Texas couple with two naturally conceived sons defends doing IVF to have a daughter: Understandable?

Despite never having fertility issues when conceiving their two teenage sons, Texas parents Vincent and Rose Costa spent more than $100,000 on seven rounds of IVF to ensure they would have a daughter.

“I love my boys very much and wouldn’t change them for the world, but having a girl is really important to me,” Rose told The New York Post this week. “You feel incomplete as a mother until you have a girl.”

The practice of using preimplantation gender diagnosis (PGD) to pick a baby’s sex is a hot-button issue these days, especially following reports that Kim Kardashian and Kanye West used the method to guarantee they would have a son. Although only 21 percent of Americans polled in 2014 approved of the practice, the Fertility Institute’s Dr. Jeffrey Steinberg estimated 85 percent of IVF clients now do it. (A  doctor interviewed by Page Six put the figure at 10 percent.)

“Most of them don’t have fertility problems—they want to guarantee a boy or girl,” Dr. Steinberg said, adding there has been a 250 percent increase in demand for the services since 2010.



In the Costas’ case, Rose said she began researching gender-selective PGD eight years ago, but waited so the couple would have enough money for the procedure, which costs $16,000 per round. During that time, she used birth control to prevent conceiving another child that may have been a boy. Once they saved enough and began IVF, Rose said they were disappointed when the first batch of embryos proved to be all male.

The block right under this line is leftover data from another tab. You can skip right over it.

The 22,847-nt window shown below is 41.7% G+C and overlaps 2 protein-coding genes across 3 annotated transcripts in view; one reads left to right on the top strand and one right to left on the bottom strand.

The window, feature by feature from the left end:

“I was very upset,” she said, explaining she they donated the five embryos to the clinic. “It wasn’t the outcome I expected.”

During the next round, she was implanted with a female embryo — but, sadly, miscarried at seven weeks. After several more unsuccessful rounds, Rose became pregnant with a girl during the seventh round of treatment.

Now approaching her October due date, Rose said she has no regrets. Still, there are plenty of gender-selective PGD critics.

“It’s the entitlement mentality in overdrive,” said the Center for Bioethics and Culture Network founder Jennifer Lahl. “Children are being made to order like Prada handbags.”

Despite that kind of backlash, Rose told Yahoo Parenting she wanted to speak out so other potential parents could learn more. She explained, “I know it’s something a bit controversial, but I also know that a lot of people, women especially, who have this kind of desire would like to know more about this–how it works and what they could do.”

Do you think gender-selective PGD is understandable or is it a scary glimpse into a dystopian future?

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